Never, however, did it occur to me to end the day by scrubbing my arms with the vegetable brushes, as Sophie sometimes does while "grooming." Nor did I steal my mother's pocketbook strap, clip its metal ends together, then jam them in my mouth. "That's my bit," yelps Sophie if I retrieve the strap and undo her makeshift snaffle. And I wouldn't have dreamed of asking my mom if I could eat my noodles like a horse, snuffling about in the plate with my face, pretending they were hay.

Watching Sophie tack-up her hobbyhorse with the cat's outgrown leash and harness, I recall reading how Enid Bagnold, author of National Velvet, drew on her own horseplay in creating her book's main character. Like the wild-haired, delicate Velvet, Bagnold trotted and cantered in the fields and lanes of her late-1880s childhood, clutching paper horses and tapping her thigh with a twig for a riding crop. At night she drove a team of spirited horses -- her own two feet, attached to her hands by long ribbons looped around her toes.

In Dark Horses and Black Beauties: Animals, Women, a Passion, author Melissa Holbrook Pierson recalls her own horse-crazy youth as a span of "months and years in thrall to an animal." She notes that the famous horsewoman and author Margaret Cabell Self-claimed the year 1942 as the flashpoint of equine fascination among American girls. Few would dare to be so exact about the phenomenon's genesis in society, but most women who fell in love with horses as children can recall just when their own infatuation began.

"A twelve-months' run should bring back the mare's wind, m'lord," I hear Sophie's lilting voice proclaim. She is acting out the story of Black Beauty in the living room. Like mother, like daughter -- or, like mare, like filly, I should say, since I am often called upon to be part of her herd. She whinnies for me to come. I find her collapsed on her side, nickering pitifully, calling for me to insert a sippy cup in the side of her mouth. It is the Black Beauty near-death scene, a favorite. It ranks right up there with reenacting the scene in which Beauty's friend Ginger rebels against a too-tight check rein by plunging and kicking until the carriage pole snaps, or the movie moment in which Spirit, Stallion of the Cimarron, is tied by all fours to poles while a beefy soldier attempts to brand him.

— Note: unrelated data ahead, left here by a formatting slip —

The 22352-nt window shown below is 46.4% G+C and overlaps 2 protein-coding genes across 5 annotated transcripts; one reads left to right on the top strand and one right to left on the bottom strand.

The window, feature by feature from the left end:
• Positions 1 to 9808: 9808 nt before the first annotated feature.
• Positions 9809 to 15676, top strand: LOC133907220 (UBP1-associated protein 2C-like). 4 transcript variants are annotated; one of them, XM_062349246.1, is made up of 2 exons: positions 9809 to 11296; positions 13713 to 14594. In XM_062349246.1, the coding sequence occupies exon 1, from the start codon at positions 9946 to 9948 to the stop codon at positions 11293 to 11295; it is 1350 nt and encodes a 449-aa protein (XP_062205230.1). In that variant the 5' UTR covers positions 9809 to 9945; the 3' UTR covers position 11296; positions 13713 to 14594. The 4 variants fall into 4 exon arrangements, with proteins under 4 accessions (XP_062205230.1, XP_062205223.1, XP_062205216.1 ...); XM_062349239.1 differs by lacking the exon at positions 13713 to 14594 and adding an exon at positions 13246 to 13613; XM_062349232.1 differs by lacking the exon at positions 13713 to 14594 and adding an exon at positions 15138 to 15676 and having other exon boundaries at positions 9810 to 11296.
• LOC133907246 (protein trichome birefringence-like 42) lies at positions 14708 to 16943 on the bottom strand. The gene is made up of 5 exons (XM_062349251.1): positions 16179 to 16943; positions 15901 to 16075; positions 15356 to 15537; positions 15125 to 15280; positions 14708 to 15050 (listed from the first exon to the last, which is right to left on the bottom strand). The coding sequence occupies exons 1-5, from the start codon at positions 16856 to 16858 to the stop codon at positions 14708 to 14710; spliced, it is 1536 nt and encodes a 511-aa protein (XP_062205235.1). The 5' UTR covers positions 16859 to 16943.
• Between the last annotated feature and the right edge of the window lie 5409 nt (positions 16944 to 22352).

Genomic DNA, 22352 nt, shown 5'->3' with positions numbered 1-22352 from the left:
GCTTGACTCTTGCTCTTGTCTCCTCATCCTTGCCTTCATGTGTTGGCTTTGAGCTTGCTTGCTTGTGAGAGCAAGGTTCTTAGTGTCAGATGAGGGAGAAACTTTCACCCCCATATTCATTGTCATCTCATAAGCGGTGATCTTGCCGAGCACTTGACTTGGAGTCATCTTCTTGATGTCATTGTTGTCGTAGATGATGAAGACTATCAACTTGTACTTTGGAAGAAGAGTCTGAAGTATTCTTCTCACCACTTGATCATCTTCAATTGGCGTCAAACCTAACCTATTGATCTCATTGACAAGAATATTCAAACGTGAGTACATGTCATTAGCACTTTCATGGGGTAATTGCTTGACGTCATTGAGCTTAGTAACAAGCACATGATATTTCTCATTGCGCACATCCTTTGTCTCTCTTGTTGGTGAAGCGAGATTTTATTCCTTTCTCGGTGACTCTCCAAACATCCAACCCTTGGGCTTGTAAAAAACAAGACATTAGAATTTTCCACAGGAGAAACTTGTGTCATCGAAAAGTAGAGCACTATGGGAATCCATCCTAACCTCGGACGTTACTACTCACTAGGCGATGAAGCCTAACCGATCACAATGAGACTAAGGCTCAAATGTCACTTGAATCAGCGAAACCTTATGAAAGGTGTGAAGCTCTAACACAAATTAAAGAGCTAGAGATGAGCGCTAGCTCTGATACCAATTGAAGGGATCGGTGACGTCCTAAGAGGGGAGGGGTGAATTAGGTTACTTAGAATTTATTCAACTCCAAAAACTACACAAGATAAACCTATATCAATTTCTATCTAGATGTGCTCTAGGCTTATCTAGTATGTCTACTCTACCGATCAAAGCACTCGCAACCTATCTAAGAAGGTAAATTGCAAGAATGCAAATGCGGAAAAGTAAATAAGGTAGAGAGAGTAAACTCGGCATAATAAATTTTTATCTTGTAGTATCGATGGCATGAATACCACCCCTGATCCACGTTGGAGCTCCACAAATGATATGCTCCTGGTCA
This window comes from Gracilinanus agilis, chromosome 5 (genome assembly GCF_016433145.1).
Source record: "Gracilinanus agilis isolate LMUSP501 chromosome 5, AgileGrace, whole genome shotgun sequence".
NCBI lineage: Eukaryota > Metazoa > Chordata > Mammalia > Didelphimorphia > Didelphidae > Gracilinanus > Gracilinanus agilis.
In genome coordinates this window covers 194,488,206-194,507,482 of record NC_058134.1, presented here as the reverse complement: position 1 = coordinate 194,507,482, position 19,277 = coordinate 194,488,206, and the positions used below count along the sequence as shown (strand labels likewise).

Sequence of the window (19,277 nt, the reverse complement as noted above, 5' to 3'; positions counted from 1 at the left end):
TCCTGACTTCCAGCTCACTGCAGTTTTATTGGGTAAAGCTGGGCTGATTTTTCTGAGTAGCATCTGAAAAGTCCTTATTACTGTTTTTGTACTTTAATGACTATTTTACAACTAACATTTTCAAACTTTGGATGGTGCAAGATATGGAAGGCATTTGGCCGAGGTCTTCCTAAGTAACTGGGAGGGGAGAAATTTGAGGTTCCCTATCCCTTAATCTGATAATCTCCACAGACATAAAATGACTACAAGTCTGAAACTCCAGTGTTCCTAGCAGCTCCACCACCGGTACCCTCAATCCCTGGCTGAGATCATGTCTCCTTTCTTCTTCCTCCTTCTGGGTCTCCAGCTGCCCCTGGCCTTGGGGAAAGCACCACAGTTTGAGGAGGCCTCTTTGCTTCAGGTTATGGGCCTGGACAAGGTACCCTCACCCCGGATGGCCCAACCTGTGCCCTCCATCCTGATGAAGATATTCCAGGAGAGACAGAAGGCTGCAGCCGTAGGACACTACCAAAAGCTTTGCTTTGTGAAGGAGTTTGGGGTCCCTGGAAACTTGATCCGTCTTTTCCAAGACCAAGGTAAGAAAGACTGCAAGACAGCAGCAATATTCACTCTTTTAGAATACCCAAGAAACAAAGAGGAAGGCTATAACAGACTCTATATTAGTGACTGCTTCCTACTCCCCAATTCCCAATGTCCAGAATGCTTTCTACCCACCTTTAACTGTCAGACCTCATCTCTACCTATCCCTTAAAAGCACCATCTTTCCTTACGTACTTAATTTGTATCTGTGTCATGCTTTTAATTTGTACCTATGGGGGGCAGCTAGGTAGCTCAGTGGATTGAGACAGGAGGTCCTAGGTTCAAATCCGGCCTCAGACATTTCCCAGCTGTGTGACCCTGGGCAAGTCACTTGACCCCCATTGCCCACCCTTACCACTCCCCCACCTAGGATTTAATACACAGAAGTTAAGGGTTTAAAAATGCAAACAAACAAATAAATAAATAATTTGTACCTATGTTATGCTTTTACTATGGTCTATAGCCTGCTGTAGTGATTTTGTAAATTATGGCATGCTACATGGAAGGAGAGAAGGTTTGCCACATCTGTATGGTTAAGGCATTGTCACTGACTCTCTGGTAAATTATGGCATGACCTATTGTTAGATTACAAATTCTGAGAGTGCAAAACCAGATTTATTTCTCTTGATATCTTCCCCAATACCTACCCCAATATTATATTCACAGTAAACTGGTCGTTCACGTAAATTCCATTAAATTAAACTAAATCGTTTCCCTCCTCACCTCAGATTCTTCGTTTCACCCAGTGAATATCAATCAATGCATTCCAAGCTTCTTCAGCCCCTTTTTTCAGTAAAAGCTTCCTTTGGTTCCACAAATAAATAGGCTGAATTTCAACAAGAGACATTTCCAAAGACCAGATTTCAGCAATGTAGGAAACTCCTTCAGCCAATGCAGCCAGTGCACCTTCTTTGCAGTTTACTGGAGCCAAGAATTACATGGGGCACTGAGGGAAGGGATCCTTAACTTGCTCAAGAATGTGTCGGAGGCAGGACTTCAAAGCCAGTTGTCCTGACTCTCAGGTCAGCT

This aspect of the horse, as long-suffering, silent, noble worker toiling until he or she drops in the traces -- or kicks them over -- shadows its ancient history as a creature of strength, foresight, wisdom, speed and beauty in cultures around the world. Whoops, now there's a thesis topic if there ever was one -- if I were majoring in women's studies, I'd be scurrying off to OfficeMax for a box of index cards and a highlighter pen this minute and drawing parallels between women's history and legendary horses. Instead, I Google for pop-psych, quick-draw insights into girls' love of horses.

My search reveals that we are no closer to sussing-out the definitive origin of this passion than we were 30 years ago, because the reasoning is the same as what I read when I was 12 and plastering my walls with "Stablemate of the Month" spreads from Horse, Of Course magazine -- and I suspect that there are as many reasons why girls and women love horses as there are girls and women.